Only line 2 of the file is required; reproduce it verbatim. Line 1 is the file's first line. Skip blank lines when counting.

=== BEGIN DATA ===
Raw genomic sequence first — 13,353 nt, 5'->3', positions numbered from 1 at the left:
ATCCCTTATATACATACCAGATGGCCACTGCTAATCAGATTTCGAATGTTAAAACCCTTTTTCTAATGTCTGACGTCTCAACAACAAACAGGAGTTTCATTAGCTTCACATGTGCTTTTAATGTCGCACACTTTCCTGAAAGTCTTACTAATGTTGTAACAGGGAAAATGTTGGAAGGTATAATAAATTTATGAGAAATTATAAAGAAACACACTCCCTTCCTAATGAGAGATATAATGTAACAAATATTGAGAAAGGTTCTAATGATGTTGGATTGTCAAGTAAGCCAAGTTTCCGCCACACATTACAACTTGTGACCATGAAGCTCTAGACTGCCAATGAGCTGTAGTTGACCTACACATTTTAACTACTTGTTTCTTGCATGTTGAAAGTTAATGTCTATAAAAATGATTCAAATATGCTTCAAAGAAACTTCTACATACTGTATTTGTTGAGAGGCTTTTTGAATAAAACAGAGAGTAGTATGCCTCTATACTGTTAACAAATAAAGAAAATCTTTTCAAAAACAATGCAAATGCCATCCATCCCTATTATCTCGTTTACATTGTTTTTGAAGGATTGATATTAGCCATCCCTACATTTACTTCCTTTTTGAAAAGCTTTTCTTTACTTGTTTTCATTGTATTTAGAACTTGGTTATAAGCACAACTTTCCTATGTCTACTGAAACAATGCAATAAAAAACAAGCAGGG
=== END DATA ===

ATCCCTTATATACATACCAGATGGCCACTGCTAATCAGATTTCGAATGTTAAAACCCTTTTTCTAATGTCTGACGTCTCAACAACAAACAGGAGTTTCATTAGCTTCACATGTGCTTTTAATGTCGCACACTTTCCTGAAAGTCTTACTAATGTTGTAACAGGGAAAATGTTGGAAGGTATAATAAATTTATGAGAAATTATAAAGAAACACACTCCCTTCCTAATGAGAGATATAATGTAACAAATATTGAGAAAGGTTCTAATGATGTTGGATTGTCAAGTAAGCCAAGTTTCCGCCACACATTACAACTTGTGACCATGAAGCTCTAGACTGCCAATGAGCTGTAGTTGACCTACACATTTTAACTACTTGTTTCTTGCATGTTGAAAGTTAATGTCTATAAAAATGATTCAAATATGCTTCAAAGAAACTTCTACATACTGTATTTGTTGAGAGGCTTTTTGAATAAAACAGAGAGTAGTATGCCTCTATACTGTTAACAAATAAAGAAAATCTTTTCAAAAACAATGCAAATGCCATCCATCCCTATTATCTCGTTTACATTGTTTTTGAAGGATTGATATTAGCCATCCCTACATTTACTTCCTTTTTGAAAAGCTTTTCTTTACTTGTTTTCATTGTATTTAGAACTTGGTTATAAGCACAACTTTCCTATGTCTACTGAAACAATGCAATAAAAAACAAGCAGGG